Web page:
The Court Technology and Trial Presentation Blawg features articles, reviews and news of interest to lawyers and other legal professionals. This blog is published by Ted Brooks, a Trial Presentation and Legal Technology Consultant, Author and Speaker. Ted's trial experience includes the Los Angeles Dodgers divorce trial, People v. Robert Blake murder trial, and a hundreds of high profile, high value and complex civil matters.

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Monday, June 28, 2021

Something Old, Something New

Trials. Exhibits. In Person. Remote. Hybrid.

We have many options, now that we're slowly climbing our way out of a global pandemic. Pre-COVID, we had only a few common options. During the first part of COVID, we literally had none. Rather quickly, the lights began to turn on again, even if most of those were monitors glowing, as opposed to courtroom lights. 

Now most of us have become proficient in online trials, arbitrations and depos. It took a pandemic to implement technology that has already been available for years. While there are both benefits and drawbacks to remote technology, it is here to stay -- maybe not in all cases, but certainly for many.

Jury Pool - This was one of the first challenges to the notion of remote trials. Jurors without adequate internet access would be excluded. While this is true, jurors with inadequate internet will also be even more likely to have concerns with transportation and the ability to spend one or more days away from home.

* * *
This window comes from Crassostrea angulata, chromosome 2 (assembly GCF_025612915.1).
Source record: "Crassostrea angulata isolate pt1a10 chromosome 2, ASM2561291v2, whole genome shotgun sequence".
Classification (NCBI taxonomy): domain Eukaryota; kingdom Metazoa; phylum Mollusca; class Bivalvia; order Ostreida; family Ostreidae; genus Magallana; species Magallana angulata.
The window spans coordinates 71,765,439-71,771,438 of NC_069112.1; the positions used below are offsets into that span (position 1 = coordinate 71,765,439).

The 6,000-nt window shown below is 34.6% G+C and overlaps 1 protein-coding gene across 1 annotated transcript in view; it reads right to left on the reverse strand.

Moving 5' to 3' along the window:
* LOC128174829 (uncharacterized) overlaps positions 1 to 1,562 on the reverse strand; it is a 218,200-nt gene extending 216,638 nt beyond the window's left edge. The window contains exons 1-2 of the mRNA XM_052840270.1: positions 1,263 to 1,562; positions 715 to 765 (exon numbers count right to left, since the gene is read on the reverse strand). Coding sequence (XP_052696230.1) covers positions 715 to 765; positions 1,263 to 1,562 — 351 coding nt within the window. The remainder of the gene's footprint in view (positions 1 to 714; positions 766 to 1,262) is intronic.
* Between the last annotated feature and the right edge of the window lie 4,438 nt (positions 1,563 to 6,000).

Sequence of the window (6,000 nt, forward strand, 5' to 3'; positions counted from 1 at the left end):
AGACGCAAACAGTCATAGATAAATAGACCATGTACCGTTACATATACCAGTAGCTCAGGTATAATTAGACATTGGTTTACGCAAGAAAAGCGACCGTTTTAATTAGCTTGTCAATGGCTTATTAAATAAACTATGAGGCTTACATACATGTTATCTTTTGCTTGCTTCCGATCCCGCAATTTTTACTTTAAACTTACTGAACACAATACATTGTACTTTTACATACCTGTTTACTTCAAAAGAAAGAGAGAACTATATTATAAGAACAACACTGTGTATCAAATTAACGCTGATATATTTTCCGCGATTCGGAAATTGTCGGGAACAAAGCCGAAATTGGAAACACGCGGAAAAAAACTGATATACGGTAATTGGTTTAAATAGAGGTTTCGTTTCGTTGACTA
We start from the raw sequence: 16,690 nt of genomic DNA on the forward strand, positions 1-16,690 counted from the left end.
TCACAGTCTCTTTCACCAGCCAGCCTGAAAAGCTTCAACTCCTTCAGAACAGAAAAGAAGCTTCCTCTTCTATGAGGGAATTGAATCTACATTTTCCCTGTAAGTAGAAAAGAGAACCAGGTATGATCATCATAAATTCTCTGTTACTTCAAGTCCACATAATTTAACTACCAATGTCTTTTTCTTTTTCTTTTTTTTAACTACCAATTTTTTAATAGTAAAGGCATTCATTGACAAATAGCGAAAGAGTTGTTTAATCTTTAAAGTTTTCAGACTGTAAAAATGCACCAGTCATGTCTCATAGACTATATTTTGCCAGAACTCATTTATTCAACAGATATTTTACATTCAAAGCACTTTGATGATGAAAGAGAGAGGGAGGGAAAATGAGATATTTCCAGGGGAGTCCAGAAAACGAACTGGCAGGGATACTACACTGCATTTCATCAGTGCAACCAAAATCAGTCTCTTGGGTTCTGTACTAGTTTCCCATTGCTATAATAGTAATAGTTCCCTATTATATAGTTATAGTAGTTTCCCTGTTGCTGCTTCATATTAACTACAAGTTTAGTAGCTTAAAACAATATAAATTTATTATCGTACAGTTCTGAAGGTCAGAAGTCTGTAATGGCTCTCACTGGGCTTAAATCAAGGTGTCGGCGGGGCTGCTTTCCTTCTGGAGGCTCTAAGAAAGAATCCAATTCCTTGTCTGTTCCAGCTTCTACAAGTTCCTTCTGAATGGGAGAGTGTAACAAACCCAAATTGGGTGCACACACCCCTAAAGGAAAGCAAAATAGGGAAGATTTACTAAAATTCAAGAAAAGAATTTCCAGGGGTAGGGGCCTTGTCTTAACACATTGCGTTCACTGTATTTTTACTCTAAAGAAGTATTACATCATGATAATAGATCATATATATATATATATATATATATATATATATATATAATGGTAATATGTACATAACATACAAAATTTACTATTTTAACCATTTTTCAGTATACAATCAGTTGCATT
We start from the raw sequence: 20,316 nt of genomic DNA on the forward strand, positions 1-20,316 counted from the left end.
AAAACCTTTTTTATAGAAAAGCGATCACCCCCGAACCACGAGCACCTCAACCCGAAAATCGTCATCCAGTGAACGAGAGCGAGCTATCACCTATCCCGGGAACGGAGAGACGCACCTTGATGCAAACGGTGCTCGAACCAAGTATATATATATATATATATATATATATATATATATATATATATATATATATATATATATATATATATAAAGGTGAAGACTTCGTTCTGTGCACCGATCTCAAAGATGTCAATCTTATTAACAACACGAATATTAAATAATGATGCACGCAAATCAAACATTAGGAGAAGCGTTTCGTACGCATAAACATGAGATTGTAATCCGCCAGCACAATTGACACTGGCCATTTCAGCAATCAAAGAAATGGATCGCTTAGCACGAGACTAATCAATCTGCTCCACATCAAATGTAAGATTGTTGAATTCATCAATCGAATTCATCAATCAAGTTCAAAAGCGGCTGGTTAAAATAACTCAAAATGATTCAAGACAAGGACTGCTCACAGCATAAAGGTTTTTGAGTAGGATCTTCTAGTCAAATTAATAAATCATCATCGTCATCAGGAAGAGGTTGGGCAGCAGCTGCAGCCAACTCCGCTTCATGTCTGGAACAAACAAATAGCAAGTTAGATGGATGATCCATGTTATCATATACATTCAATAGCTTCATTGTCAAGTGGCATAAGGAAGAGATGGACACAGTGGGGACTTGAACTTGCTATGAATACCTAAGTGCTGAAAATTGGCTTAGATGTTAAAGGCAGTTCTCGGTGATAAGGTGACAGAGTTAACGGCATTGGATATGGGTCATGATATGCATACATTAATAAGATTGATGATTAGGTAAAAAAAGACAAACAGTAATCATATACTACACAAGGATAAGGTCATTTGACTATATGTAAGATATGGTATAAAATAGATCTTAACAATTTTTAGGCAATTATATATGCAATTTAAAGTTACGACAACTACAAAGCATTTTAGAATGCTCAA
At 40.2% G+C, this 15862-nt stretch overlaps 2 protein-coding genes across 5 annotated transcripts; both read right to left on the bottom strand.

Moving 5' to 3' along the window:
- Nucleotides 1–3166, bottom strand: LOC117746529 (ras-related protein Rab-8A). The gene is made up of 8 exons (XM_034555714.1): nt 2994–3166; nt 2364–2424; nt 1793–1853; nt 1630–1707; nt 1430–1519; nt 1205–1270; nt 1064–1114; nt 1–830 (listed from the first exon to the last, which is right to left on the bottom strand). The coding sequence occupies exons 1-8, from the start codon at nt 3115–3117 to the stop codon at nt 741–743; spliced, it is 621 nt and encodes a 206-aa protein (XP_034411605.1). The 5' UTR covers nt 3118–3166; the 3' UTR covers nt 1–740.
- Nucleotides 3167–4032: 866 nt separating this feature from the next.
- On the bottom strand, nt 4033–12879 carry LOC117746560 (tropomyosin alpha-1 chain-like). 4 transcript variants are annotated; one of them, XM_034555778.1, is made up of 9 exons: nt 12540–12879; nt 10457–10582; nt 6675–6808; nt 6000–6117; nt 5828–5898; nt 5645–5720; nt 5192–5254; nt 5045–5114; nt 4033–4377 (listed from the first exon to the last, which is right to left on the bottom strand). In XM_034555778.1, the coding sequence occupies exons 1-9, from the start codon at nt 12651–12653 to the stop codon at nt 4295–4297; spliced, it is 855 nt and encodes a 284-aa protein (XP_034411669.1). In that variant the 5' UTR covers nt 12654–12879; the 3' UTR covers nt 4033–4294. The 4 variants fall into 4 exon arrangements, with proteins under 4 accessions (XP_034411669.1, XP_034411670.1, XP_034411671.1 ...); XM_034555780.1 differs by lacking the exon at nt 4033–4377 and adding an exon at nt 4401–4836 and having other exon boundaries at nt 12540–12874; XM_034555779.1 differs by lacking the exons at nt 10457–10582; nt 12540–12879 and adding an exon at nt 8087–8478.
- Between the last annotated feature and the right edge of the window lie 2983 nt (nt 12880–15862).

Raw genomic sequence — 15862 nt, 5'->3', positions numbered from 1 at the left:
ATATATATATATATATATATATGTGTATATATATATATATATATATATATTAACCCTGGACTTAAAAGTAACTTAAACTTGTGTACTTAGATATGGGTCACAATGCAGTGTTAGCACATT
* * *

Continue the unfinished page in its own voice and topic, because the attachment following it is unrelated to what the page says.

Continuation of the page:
Judging Credibility - Another key talking point for many opposed to remote trials is the ability to "read" a witness. While I would agree that is easier to interpret facial expressions and other gestures when standing at a conversational distance to an unmasked person, this is not the case when you add 30-40 feet of distance between individuals, and then add masks. In fact, it is far easier to see an individual's facial expressions via video display when they are unmasked and appearing with a "typical" webcam profile view distance.

Ability to Effectively Communicate - Although this is perhaps the strongest argument made by those who would insist that cases cannot be tried remotely, the mere fact that one attorney can tower over another in stature and volume in a courtroom does not necessarily add to the evidence. One interesting (and maybe good) observation has been that everyone appears about the same size, and at about the same volume level when appearing remotely. The playing field has been leveled.

We will be looking at putting it all together in upcoming posts.

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